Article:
How to keep orchids happy (and alive!) at home

Orchids have developed a reputation for being difficult plants to keep happy at home. They look stunning when you first buy them but tend to slump after a few weeks. Sound familiar?

It’s a common story, but it’s one that doesn’t need to have an unhappy ending. Here’s my guide to keeping orchids alive and thriving at your house.

Follow The Hungry Gardener Fabian Capomolla’s simple rules and your orchids will thank you. Picture: Erinna Giblin

Orchids are beautiful plants to have around the home because they’re living flower arrangements.

A bunch of flowers will last a week or two at best, but orchids can hold their flower for anywhere from one to five months and will produce flowers every year – given the right conditions.

The secret to keeping orchids happy and rebounding with new flowers each year is a matter of selecting the type of orchid that’s right for your home and, after that, keeping up a simple routine of plant care.

Cymbidium orchids are a great option to begin with. They’re easy-to-care-for, hardy and popular with home gardeners for the array of colours they offer: From deep chocolate through to snow whites, yellows, golds and all shades of reds and greens.

Cymbidium orchids are the easiest type of orchid to take care of. Picture: Erinna Giblin

If you’re looking for a bit more of a challenge, then choose a phalaenopsis orchid. These classic flowers with long, graceful stems are instantly recognisable.

They’re sometimes referred to as ‘moth’ or ‘butterfly’ orchids, or by their nickname ‘phal’ for short. In non-tropical areas of Australia, these orchids will need to be grown indoors.

With some basic gardening knowledge and a few simple steps, you’ll be able to keep both types of orchids healthy, happy and flowering each year. Here’s how:

1. Choose easy-care orchids

Start your orchid collection with easy-care orchids such as cymbidiums, or phalaenopsis orchids if you’re after the next level of challenge.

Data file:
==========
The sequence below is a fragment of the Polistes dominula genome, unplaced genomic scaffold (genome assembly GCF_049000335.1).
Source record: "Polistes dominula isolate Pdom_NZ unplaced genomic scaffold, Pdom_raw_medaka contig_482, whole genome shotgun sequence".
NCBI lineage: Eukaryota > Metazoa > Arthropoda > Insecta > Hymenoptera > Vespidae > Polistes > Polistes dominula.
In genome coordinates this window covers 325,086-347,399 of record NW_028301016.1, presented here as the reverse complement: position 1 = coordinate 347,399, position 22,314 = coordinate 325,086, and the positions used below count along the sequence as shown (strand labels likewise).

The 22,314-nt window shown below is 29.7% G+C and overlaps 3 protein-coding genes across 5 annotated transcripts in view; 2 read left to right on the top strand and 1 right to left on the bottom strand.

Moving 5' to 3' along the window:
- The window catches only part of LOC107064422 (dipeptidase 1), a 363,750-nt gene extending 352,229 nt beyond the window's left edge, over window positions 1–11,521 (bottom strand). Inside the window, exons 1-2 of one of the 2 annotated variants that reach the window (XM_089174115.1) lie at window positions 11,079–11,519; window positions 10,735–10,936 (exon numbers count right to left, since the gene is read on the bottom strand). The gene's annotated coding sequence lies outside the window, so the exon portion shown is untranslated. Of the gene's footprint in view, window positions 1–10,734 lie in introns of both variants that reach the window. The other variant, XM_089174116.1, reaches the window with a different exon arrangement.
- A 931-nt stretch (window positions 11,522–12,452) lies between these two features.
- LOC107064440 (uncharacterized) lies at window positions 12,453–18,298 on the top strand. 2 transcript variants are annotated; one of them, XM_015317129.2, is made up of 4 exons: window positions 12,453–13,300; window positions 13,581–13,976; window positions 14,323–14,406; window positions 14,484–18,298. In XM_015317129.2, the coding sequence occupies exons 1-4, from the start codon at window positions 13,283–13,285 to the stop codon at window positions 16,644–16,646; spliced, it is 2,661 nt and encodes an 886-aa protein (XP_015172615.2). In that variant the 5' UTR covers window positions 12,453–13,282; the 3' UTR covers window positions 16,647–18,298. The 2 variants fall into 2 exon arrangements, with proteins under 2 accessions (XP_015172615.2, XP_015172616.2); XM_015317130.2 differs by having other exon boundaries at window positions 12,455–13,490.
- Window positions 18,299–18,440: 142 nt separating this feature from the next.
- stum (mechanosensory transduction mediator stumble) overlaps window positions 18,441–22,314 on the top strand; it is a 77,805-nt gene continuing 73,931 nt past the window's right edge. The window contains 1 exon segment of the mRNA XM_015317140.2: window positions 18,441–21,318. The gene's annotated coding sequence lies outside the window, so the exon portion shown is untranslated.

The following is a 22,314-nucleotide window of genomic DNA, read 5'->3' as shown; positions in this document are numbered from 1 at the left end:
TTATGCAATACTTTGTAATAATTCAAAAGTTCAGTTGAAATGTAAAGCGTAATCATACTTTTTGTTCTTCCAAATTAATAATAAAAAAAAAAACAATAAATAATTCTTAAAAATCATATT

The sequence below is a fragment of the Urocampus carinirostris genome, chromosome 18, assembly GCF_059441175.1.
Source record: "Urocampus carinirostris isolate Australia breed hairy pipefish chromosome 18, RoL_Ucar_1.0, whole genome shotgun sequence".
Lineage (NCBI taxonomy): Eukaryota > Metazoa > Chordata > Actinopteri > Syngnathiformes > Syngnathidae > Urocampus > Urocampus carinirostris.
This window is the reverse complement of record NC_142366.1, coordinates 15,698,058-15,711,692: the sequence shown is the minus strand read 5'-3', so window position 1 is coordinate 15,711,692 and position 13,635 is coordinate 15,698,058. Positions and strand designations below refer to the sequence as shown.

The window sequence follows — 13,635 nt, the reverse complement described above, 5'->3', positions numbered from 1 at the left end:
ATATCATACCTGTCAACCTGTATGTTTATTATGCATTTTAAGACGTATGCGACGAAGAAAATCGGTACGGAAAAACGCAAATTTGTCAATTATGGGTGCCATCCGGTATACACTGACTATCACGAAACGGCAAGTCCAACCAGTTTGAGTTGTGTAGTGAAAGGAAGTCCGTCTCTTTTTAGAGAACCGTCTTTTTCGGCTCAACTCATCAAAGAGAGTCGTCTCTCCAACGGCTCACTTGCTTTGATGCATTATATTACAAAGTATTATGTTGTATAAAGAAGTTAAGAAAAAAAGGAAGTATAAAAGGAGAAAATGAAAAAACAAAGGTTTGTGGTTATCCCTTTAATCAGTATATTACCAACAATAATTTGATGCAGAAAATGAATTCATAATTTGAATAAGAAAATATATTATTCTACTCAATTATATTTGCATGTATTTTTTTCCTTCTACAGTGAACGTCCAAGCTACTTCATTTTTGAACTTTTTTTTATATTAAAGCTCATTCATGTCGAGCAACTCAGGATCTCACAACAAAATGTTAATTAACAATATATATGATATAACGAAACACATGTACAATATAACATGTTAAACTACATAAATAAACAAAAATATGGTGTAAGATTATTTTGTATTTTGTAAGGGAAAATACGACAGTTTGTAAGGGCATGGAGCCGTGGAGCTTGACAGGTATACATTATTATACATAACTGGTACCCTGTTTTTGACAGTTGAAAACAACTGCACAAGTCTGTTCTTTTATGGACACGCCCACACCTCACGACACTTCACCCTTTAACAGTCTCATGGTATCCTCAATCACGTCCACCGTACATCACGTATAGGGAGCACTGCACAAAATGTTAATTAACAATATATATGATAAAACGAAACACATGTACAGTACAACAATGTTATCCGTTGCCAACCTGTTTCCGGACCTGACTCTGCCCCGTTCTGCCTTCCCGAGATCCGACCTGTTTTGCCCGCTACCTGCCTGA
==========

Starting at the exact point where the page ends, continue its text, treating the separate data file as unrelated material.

Different types of orchids require different locations around the home. Picture: Erinna Giblin

2. Find the right location for your orchid

Cymbidium orchards need to be placed in a protected position. The perfect environment is warm, airy and bright.

Move the orchids throughout the seasons to ensure they’re not exposed to frost or extreme heat.

Phalaenopsis orchids do well indoors, away from direct sunlight. Try placing them onto a plant stand, or a shelf close to a window, with a curtain to filter direct rays.

3. How to water your orchid

The key to watering orchids is to keep up a consistent level of moisture. This means changing routines for the different seasons in Australia.

Water your plants more regularly in summer, when the weather is hot, and reduce watering at the onset of the cooler months.

Water only when the top layer of the potting medium feels dry. Overwatering is the number one killer of plants, including orchids, so go easy!

The key to watering orchids is to keep up a consistent level of moisture – and adapt to the seasons. Picture: Erinna Giblin

4. Giving your orchid the nutrients it needs

Orchids will be healthier, and more likely to flower every year, if they’re well fed. You can provide them the nutrients they need via a regular dose of orchid fertiliser, available from your local plant nursery.

Feed cymbidiums once a fortnight in spring and summer and about once a month in autumn and winter. Phalaenopsis orchids benefit from a diluted, weekly feed.

5. New flowers, new pots

A little bit of fussing helps to keep orchids happy. Your plant will benefit from having the flower spikes cut back once flowering is over each year.

For cymbidiums, cut the flower spikes at their base. For phalaenopsis orchids, leave the spike to die back, and then cut back to the node (the ‘bumps’ below flowering points) on the stem, so that new flowers can branch out from the existing stem.

Also, repot your plants about every two years when the potting medium begins to look tired.

A little fussing helps to keep orchids happy. Picture: Erinna Giblin

A little confidence goes a long way when it comes to orchids!

If you follow a few simple rules, these plants will produce beautiful flowers for years to come.

Article repurposed from How to keep orchids happy (and alive!) at home by Fabian Capomolla. Author at